—-

Another midnight, another parking lot. It’s the third one tonight; they’ve had to flee the previous two. Now they’re so on edge they can’t get back to sleep.

"Maybe we should try the slots," says Charmaine. They’d done that once, and come out ten dollars to the good. It wasn’t much, but at least they hadn’t lost it all.

"No way," says Stan. "We can’t afford the risk, we need the money for gas."

"Have some gum, honey," says Charmaine. "Relax a little. Go to sleep. Your brain’s too active."

"What fucking brain?" says Stan. There’s a hurt silence: he shouldn’t take it out on her. Dickhead, he tells himself. None of this is her fault.

Tomorrow he’ll eat his pride. He’ll hunt down Conor, help him out with whatever scam he’s engaged in, join the criminal underclass. He has an idea about where to start looking. Or maybe he’ll just hit Con up for a loan, supposing Con is flush. That shoe used to be on the other foot – it was Conor who’d done the hitting up when they were younger, and before Conor had figured out how to game the system – but he’ll need to avoid reminding Conor of their former positions now.

Or maybe he should remind him. Con owes him. He could say Payback time or something. Not that he’s got any leverage. But still, Con’s his brother. And he is Con’s brother. Which must be worth something.

Reading Group Guide

1. If you were in Stan and Charmaine's situation, would you sign up for the Positron Project?

2. What is the significance of Charmaine's memories of Grandma Win and her cheerful aphorisms?

3. Do you think society could actually break down to the point that it does in the novel? Why or why not?

4. Bright colors figure into many descriptions in the novel, and act as a counterpoint to the drab quality of daily life in Positron. Stan and Charmaine's lockers are pink and green; the Alternates' lockers are purple and red; prison uniforms are orange; the knitted bears are blue. Do you think the colors assigned to the various objects are intentional or incidental?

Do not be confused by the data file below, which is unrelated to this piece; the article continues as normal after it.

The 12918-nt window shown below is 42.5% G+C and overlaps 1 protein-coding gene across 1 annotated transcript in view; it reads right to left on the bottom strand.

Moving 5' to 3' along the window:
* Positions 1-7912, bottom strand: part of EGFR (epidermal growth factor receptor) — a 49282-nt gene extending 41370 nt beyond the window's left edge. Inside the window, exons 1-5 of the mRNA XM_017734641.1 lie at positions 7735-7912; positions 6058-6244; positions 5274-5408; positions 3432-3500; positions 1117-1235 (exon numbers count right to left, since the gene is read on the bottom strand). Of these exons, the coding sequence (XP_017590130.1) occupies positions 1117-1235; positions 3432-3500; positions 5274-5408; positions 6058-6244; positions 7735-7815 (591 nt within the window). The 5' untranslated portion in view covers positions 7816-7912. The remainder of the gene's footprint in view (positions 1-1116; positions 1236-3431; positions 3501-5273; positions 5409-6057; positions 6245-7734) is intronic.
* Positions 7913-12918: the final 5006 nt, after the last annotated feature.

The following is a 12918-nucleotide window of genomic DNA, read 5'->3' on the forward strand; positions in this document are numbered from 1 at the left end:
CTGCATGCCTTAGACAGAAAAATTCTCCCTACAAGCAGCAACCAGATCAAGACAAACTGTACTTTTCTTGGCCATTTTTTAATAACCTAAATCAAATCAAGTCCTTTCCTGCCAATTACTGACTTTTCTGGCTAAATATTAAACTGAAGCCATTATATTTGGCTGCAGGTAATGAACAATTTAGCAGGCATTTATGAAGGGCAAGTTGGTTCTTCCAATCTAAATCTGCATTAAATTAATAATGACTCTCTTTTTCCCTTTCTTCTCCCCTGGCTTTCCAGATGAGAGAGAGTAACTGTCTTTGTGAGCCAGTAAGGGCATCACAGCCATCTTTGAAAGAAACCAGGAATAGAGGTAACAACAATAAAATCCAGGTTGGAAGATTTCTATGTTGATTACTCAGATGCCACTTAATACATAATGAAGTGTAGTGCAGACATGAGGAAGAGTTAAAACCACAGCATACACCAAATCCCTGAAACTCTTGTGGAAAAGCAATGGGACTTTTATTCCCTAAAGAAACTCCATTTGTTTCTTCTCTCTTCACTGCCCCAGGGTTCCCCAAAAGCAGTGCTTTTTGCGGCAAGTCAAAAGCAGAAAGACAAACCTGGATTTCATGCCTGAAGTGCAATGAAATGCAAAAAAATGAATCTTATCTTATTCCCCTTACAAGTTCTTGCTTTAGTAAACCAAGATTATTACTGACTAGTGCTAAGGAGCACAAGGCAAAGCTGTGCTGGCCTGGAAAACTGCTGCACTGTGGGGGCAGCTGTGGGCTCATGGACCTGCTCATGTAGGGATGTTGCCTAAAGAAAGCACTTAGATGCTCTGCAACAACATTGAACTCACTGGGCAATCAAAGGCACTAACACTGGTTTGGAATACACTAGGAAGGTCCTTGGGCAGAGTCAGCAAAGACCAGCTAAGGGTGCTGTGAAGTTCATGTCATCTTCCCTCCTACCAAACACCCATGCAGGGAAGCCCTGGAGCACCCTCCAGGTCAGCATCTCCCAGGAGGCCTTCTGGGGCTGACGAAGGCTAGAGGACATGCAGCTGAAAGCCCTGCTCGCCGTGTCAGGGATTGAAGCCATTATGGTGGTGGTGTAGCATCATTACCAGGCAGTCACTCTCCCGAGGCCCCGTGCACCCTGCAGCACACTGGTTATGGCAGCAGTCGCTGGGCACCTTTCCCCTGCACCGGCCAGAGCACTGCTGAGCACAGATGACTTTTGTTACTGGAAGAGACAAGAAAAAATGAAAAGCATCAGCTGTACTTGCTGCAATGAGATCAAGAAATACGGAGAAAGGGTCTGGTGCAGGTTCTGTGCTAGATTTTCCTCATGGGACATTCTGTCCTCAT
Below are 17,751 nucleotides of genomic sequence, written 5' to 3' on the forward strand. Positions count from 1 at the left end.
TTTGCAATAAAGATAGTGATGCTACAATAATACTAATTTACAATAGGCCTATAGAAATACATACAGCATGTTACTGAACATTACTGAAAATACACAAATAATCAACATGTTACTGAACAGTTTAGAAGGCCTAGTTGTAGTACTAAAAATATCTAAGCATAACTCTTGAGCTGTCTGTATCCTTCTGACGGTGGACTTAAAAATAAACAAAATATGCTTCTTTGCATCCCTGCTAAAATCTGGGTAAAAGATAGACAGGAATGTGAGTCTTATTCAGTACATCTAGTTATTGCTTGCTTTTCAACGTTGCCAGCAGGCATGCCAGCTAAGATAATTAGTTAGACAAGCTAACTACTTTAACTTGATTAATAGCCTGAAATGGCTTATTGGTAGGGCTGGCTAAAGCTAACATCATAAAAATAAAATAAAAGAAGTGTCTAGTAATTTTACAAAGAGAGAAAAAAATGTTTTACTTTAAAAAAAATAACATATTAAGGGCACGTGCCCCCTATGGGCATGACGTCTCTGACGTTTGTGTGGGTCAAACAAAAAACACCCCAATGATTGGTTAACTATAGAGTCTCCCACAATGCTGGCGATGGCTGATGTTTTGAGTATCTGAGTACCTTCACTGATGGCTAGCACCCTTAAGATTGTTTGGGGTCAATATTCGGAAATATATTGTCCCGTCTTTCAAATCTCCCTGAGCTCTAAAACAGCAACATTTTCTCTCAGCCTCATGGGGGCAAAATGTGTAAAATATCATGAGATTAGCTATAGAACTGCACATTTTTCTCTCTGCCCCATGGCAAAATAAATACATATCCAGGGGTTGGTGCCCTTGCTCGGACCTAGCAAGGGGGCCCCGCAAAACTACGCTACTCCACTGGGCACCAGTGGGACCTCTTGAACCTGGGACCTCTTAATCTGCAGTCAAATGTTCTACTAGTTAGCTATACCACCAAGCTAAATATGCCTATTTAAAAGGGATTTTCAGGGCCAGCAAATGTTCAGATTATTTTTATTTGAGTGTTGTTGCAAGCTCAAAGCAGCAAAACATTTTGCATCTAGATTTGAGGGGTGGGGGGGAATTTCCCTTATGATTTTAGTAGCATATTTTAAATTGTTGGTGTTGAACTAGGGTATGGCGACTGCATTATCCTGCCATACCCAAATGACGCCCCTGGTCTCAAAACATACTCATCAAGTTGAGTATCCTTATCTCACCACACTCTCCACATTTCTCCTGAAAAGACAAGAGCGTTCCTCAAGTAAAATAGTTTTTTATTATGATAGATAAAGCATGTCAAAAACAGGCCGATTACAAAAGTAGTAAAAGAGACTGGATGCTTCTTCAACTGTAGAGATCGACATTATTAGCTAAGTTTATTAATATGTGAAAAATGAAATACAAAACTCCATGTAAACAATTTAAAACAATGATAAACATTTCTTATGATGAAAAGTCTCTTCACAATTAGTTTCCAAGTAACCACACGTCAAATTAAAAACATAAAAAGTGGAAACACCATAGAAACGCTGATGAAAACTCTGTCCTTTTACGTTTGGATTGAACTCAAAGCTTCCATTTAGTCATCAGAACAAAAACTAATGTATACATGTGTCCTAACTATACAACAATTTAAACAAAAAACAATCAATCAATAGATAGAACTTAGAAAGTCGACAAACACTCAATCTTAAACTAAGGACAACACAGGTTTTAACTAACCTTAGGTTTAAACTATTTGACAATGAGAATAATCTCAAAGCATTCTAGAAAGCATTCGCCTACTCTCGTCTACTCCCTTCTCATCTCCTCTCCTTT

5. How did your attitudes toward Stan and Charmaine change over the course of the novel?

6. The novel's title has surprising significance. When it was revealed, did you find it a clever twist or macabre and disturbing?

7. Charmaine is placed in an impossible situation when she discovers Stan on the gurney. Did she make the right choice? What would you have done?

8. No one is who he or she seems to be in Consilience. Did the shifting identities of characters make you wonder what their previous lives had been like before they came to Consilience? Would they have been better off "outside the walls"?

9. Could the Positron Project ever be a viable solution to solving societal upheaval?

10. The author is known for embracing emerging technologies, but in this work medical science and robotics are used in sinister and manipulative ways. In this sense is The Heart Goes Last a cautionary tale?

11. "The world is all before you," says Jocelyn at the close of the novel. How do you think Charmaine will adjust to freedom?

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The Heart Goes Last 3.5 out of 5 based on 0 ratings. 15 reviews.
Deb-Krenzer More than 1 year ago
This was my first book by Margaret Atwood, yes I know where have I been? It's not because I was trying not to. I just hadn't had the chance so far. I will say that this one was definitely a different kind of book. Not sure if this is an usual kind for her or not. But, in the whole realm of reading, it was a different kind of reading. I very much enjoyed reading the book and it definitely kept me interested. There were some definitely far out things going on in this story. I never did understand why they lived in regular housing for one month and then a prison cell for another month and then start the trend all over again. That was kind of strange. However, I guess it kept life from becoming monotonous. Also, I'm not sure I would like to share my house every other month with someone else either. But, it sure beat living in a car. I couldn't imagine that. There were some pretty creepy characters in this story. Some of them felt almost too robotic as if they felt no emotion or had no feelings. But the main characters felt and acted human. There was some mention of sex in here, but it wasn't that bad and it was referred to several times, but it wasn't like in the romance books or anything so I don't think it would be enough to put people off. I thought that while the story was strange, it was very enjoyable and I would definitely recommend it especially if your into dystopian novels. Thanks Doubleday Books and Net Galley for providing me with this free e-galley in exchange for an honest review.